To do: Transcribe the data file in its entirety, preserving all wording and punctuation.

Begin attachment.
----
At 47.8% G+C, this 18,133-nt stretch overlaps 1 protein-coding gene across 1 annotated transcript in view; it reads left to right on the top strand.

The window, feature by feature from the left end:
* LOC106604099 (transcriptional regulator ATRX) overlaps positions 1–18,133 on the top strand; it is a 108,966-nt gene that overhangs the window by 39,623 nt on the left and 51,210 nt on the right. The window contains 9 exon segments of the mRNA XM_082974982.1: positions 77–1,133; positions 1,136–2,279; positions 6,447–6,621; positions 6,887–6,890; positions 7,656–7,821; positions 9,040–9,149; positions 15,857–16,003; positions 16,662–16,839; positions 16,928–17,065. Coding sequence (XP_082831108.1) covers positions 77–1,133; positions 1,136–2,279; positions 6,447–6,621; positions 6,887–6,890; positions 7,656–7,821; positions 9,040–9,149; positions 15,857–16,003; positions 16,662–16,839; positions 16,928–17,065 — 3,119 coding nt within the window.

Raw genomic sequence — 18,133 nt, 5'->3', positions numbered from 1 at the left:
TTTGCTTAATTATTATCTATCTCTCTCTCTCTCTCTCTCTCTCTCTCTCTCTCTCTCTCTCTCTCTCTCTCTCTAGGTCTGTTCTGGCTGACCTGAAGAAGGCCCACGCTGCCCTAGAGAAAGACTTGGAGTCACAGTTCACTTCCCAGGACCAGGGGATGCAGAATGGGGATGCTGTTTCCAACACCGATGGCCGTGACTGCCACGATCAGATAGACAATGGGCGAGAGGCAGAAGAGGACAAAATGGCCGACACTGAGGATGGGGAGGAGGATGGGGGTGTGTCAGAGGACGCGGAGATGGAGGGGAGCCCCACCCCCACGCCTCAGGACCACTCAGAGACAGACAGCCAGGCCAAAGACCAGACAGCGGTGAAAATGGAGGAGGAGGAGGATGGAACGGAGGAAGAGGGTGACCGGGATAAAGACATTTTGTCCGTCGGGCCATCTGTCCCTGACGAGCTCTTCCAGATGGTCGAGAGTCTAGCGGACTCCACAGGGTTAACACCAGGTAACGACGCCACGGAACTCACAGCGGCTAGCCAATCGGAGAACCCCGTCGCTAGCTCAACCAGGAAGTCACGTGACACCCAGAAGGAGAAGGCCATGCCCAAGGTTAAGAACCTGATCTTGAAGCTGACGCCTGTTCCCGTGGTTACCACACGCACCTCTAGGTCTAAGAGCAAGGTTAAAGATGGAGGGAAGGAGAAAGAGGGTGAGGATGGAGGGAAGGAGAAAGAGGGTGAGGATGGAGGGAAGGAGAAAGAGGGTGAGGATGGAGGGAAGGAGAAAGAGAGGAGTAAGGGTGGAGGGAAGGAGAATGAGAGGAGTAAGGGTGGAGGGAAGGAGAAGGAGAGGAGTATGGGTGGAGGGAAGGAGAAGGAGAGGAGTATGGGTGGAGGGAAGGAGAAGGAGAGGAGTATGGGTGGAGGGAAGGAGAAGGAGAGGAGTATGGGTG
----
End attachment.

At 47.8% G+C, this 18,133-nt stretch overlaps 1 protein-coding gene across 1 annotated transcript in view; it reads left to right on the top strand.

The window, feature by feature from the left end:
* LOC106604099 (transcriptional regulator ATRX) overlaps positions 1–18,133 on the top strand; it is a 108,966-nt gene that overhangs the window by 39,623 nt on the left and 51,210 nt on the right. The window contains 9 exon segments of the mRNA XM_082974982.1: positions 77–1,133; positions 1,136–2,279; positions 6,447–6,621; positions 6,887–6,890; positions 7,656–7,821; positions 9,040–9,149; positions 15,857–16,003; positions 16,662–16,839; positions 16,928–17,065. Coding sequence (XP_082831108.1) covers positions 77–1,133; positions 1,136–2,279; positions 6,447–6,621; positions 6,887–6,890; positions 7,656–7,821; positions 9,040–9,149; positions 15,857–16,003; positions 16,662–16,839; positions 16,928–17,065 — 3,119 coding nt within the window.

Raw genomic sequence — 18,133 nt, 5'->3', positions numbered from 1 at the left:
TTTGCTTAATTATTATCTATCTCTCTCTCTCTCTCTCTCTCTCTCTCTCTCTCTCTCTCTCTCTCTCTCTCTCTAGGTCTGTTCTGGCTGACCTGAAGAAGGCCCACGCTGCCCTAGAGAAAGACTTGGAGTCACAGTTCACTTCCCAGGACCAGGGGATGCAGAATGGGGATGCTGTTTCCAACACCGATGGCCGTGACTGCCACGATCAGATAGACAATGGGCGAGAGGCAGAAGAGGACAAAATGGCCGACACTGAGGATGGGGAGGAGGATGGGGGTGTGTCAGAGGACGCGGAGATGGAGGGGAGCCCCACCCCCACGCCTCAGGACCACTCAGAGACAGACAGCCAGGCCAAAGACCAGACAGCGGTGAAAATGGAGGAGGAGGAGGATGGAACGGAGGAAGAGGGTGACCGGGATAAAGACATTTTGTCCGTCGGGCCATCTGTCCCTGACGAGCTCTTCCAGATGGTCGAGAGTCTAGCGGACTCCACAGGGTTAACACCAGGTAACGACGCCACGGAACTCACAGCGGCTAGCCAATCGGAGAACCCCGTCGCTAGCTCAACCAGGAAGTCACGTGACACCCAGAAGGAGAAGGCCATGCCCAAGGTTAAGAACCTGATCTTGAAGCTGACGCCTGTTCCCGTGGTTACCACACGCACCTCTAGGTCTAAGAGCAAGGTTAAAGATGGAGGGAAGGAGAAAGAGGGTGAGGATGGAGGGAAGGAGAAAGAGGGTGAGGATGGAGGGAAGGAGAAAGAGGGTGAGGATGGAGGGAAGGAGAAAGAGAGGAGTAAGGGTGGAGGGAAGGAGAATGAGAGGAGTAAGGGTGGAGGGAAGGAGAAGGAGAGGAGTATGGGTGGAGGGAAGGAGAAGGAGAGGAGTATGGGTGGAGGGAAGGAGAAGGAGAGGAGTATGGGTGGAGGGAAGGAGAAGGAGAGGAGTATGGGTG